# Are Whole Numbers Closed Under Subtraction?

If you have ever seen a math problem, then you have seen the answer written on a piece of paper or on a calculator; the question is, “Are whole numbers closed under subtraction?” The answer is yes, but only under certain conditions. We will discuss these conditions in a moment.

The first condition of the closure property is that the sub-total is always less than the sum of the parts. For example, if A equals B, then A – B is equal to C. Therefore, if we want to know if the subtraction is actually taking place, we must check to see how far along the line A has gone before B is equal to C. If A goes beyond B, then the answer is no, for there is no way that A – B will ever equal C.

The second condition is that the parts of the original sum are equally small. In our example, this means that there are only two integers that are larger than A. To see if this is true, note that the first part of the answer (the part that says A is bigger than B) also has an even number as well. If the second part of the answer is even smaller than A, then we are saying that A is smaller than B when we total A minus B. This is true for all odd numbers, but is especially true for the even ones. Therefore, if we want to know if both A and B are even, then we must conclude that A is smaller than B when we total A minus B.

Now let’s see how this pattern holds true when we also deal with decimals instead of single numbers. The patterns hold true whether we deal with decimals representing a fraction (such as one percent) or multiples of a fraction (such as five percent). Thus, the conclusion follows that the answer we get is also closed, whether we deal with a closed set of real numbers or an open set of real numbers representing a fraction.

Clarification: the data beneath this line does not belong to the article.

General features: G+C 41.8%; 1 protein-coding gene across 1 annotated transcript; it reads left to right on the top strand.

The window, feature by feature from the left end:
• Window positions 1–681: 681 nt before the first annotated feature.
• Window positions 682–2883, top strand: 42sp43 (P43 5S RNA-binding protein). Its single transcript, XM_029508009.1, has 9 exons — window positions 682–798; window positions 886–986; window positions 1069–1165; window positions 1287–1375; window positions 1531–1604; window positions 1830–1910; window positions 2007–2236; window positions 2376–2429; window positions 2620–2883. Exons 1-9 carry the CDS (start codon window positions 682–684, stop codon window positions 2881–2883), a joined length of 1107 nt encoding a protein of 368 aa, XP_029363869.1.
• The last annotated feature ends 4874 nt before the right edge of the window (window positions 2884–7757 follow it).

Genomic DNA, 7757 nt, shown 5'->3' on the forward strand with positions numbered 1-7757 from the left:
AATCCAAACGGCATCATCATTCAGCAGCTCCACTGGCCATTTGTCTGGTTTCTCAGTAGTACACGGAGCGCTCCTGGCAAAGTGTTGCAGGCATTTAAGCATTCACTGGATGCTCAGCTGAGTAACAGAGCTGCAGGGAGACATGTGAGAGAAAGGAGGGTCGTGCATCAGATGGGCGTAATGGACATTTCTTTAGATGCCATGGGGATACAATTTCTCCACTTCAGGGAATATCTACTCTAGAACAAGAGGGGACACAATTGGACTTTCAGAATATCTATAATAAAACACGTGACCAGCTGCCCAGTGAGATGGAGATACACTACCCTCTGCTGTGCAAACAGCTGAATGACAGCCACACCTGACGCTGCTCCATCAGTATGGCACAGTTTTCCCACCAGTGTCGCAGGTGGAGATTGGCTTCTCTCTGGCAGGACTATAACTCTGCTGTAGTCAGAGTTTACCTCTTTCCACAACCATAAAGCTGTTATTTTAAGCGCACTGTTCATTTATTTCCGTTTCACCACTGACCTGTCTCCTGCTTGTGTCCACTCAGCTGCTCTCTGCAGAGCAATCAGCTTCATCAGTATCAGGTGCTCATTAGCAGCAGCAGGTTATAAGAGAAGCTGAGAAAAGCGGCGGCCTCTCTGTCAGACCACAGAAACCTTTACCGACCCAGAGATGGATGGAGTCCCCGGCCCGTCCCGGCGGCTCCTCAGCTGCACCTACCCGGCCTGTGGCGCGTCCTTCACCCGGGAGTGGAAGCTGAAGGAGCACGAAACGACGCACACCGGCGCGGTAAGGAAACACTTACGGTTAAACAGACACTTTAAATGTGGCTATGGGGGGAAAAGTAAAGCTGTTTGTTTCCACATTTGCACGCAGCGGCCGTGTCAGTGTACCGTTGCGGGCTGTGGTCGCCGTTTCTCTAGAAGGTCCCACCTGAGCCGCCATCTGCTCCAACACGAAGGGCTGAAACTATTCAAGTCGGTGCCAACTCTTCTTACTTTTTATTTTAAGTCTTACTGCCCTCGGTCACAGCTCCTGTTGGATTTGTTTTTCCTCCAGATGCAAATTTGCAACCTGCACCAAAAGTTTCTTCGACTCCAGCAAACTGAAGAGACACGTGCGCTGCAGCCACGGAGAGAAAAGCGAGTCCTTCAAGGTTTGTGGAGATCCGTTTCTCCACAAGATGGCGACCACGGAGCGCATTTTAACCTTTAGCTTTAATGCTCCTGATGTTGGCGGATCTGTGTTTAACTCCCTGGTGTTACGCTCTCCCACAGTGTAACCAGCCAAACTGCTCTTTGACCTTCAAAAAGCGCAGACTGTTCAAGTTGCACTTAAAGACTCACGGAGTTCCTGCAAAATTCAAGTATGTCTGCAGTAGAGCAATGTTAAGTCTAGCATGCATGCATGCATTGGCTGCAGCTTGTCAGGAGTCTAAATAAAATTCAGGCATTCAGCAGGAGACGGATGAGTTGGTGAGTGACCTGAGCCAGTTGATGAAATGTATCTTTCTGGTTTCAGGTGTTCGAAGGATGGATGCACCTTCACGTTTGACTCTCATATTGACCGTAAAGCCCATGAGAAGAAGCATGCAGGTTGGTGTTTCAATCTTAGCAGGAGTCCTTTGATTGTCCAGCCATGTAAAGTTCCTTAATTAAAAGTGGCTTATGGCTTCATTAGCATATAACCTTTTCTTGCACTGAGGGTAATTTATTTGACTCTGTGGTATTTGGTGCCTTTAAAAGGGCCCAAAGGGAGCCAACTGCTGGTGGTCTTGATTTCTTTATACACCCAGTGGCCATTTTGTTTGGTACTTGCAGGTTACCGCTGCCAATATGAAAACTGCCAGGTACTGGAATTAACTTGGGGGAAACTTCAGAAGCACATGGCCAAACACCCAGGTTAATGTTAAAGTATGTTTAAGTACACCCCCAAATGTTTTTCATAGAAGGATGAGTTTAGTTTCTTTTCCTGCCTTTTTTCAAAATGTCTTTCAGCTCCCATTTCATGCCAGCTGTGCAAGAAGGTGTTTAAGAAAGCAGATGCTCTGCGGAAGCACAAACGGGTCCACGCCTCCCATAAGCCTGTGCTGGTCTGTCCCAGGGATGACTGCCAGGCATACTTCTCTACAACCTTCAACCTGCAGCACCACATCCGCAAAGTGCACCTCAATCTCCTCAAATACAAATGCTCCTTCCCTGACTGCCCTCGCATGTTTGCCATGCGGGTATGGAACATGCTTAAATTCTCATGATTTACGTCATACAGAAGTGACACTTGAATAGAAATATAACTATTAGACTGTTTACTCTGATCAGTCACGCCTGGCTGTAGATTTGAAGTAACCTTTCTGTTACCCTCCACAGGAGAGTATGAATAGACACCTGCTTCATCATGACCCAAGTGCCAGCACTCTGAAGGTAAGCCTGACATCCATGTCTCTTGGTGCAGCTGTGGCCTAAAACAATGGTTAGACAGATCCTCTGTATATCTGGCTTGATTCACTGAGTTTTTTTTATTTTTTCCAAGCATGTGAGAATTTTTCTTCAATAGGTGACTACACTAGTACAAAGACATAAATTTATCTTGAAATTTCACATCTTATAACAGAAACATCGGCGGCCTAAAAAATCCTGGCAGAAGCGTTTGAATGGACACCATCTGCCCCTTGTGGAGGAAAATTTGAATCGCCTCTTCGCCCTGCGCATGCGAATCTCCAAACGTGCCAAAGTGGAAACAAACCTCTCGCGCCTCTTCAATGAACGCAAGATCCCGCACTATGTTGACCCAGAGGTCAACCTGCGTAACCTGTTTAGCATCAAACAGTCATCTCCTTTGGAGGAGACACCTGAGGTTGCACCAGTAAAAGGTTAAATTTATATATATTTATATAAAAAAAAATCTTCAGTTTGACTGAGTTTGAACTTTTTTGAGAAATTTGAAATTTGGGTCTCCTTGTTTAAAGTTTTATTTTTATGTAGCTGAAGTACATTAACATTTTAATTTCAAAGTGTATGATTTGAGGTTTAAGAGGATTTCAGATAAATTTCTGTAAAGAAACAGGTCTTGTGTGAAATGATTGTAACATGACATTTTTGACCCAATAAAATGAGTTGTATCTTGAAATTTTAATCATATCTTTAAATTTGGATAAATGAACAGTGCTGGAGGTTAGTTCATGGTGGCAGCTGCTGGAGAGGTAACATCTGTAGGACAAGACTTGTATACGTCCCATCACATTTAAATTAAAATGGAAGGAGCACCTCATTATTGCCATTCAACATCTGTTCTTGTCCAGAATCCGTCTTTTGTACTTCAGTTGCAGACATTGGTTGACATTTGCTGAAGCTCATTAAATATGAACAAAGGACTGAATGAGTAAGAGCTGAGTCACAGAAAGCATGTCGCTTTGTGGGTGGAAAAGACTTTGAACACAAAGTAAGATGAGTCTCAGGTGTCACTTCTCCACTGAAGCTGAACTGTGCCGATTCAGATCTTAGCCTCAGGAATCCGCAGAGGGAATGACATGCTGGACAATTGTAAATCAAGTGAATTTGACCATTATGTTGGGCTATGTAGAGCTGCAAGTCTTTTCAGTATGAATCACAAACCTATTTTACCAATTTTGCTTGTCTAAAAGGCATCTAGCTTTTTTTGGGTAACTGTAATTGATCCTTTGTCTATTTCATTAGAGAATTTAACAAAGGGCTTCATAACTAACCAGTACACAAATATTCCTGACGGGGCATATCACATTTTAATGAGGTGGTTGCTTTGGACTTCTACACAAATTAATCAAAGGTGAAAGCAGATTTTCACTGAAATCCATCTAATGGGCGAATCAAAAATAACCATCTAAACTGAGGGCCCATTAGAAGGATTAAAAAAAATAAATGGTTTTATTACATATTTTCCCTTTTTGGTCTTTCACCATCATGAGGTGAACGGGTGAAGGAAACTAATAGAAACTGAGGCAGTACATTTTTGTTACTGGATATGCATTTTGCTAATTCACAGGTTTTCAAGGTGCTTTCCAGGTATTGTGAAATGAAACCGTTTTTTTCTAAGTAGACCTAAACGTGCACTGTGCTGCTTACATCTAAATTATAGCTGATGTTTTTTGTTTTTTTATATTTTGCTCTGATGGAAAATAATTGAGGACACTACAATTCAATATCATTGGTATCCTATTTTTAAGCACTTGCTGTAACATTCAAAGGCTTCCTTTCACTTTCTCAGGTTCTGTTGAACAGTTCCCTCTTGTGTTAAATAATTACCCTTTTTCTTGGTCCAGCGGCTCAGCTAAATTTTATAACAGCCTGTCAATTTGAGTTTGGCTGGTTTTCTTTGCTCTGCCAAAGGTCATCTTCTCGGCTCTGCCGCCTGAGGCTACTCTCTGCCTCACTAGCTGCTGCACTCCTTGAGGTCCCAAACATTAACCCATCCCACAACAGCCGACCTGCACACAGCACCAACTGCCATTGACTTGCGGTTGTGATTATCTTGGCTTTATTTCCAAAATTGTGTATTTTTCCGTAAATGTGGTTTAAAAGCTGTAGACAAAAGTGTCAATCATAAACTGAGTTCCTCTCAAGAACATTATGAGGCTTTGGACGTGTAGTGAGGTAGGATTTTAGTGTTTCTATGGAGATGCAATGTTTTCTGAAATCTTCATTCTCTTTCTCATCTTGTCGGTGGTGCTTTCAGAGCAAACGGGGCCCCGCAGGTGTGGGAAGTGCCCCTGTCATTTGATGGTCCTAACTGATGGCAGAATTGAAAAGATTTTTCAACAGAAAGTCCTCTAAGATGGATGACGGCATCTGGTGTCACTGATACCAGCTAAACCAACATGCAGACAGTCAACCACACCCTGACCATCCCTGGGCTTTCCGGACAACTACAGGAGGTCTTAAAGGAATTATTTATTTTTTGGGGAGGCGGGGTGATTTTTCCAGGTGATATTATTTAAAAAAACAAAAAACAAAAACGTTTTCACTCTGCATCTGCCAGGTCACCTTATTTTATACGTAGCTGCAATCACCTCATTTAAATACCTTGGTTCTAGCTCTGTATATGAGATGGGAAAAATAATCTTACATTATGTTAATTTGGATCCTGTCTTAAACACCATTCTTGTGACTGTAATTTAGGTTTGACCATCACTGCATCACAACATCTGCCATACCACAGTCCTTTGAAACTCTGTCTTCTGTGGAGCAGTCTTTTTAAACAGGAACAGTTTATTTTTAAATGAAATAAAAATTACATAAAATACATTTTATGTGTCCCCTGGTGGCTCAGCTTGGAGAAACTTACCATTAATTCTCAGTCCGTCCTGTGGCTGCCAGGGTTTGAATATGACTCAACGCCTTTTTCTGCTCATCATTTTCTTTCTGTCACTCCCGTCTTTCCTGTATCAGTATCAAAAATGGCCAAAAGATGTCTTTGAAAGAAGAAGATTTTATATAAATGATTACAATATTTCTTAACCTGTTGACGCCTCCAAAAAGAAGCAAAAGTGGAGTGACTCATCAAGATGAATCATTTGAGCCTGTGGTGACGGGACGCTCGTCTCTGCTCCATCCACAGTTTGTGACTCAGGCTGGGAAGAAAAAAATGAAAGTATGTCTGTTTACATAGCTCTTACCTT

The first step in proving this proposition is to demonstrate that any closed set can be decomposed into its components. For this, we need to show that all numbers can be divided into their component sets. We can prove this by starting with the natural numbers. We do this by first noting that any natural number can be divided into either a prime number (that is, a number that is the product of one prime number and one twoth degree smaller than it), or composite numbers such as 2 and 3, which are multiples of prime numbers.

We next note that all rational numbers can be divided into their component sets. By “rationally combining” a pair of real numbers using the formula (where n is the countable number and m the real number), we then have (n m) the quotient part of a real number n. We note that this is a closed system because m cannot be the smaller of n or its prime number, if there are prime numbers between n and m. Thus, when dividing by the smaller factor, we obtain a closed system. This result also follows from the axiom of division by zero, as stated above.

The above proof is adequate for showing the consistency of the above conclusions. But it fails at the most obvious point. It shows that addition and subtraction are valid operations on the natural numbers if the order of their component is closed under partial sums. What is meant by this is that if one adds an element that is greater than zero, then the resulting number will be smaller than zero. And if one subtracts from a number that is less than zero, then the resulting value will be larger than zero. Thus, by the definition of addition and subtraction, the operations are valid on the natural numbers.

However, the above proof is merely a technicality. To know whether the above argument is valid, one needs to know whether the numbers can be added or subtracted without changing their values. For instance, if we take the set of all primes and then add or subtract one from any of their values, such as their square roots, we get a closed set of numbers. Similarly, if we take a closed set of polynomials of degree n and multiply them by any number n such as the product of the first prime and the square root of the first prime, then the resulting polynomial will be closed and therefore, the range of natural numbers which can be added or subtracted to or from is also closed.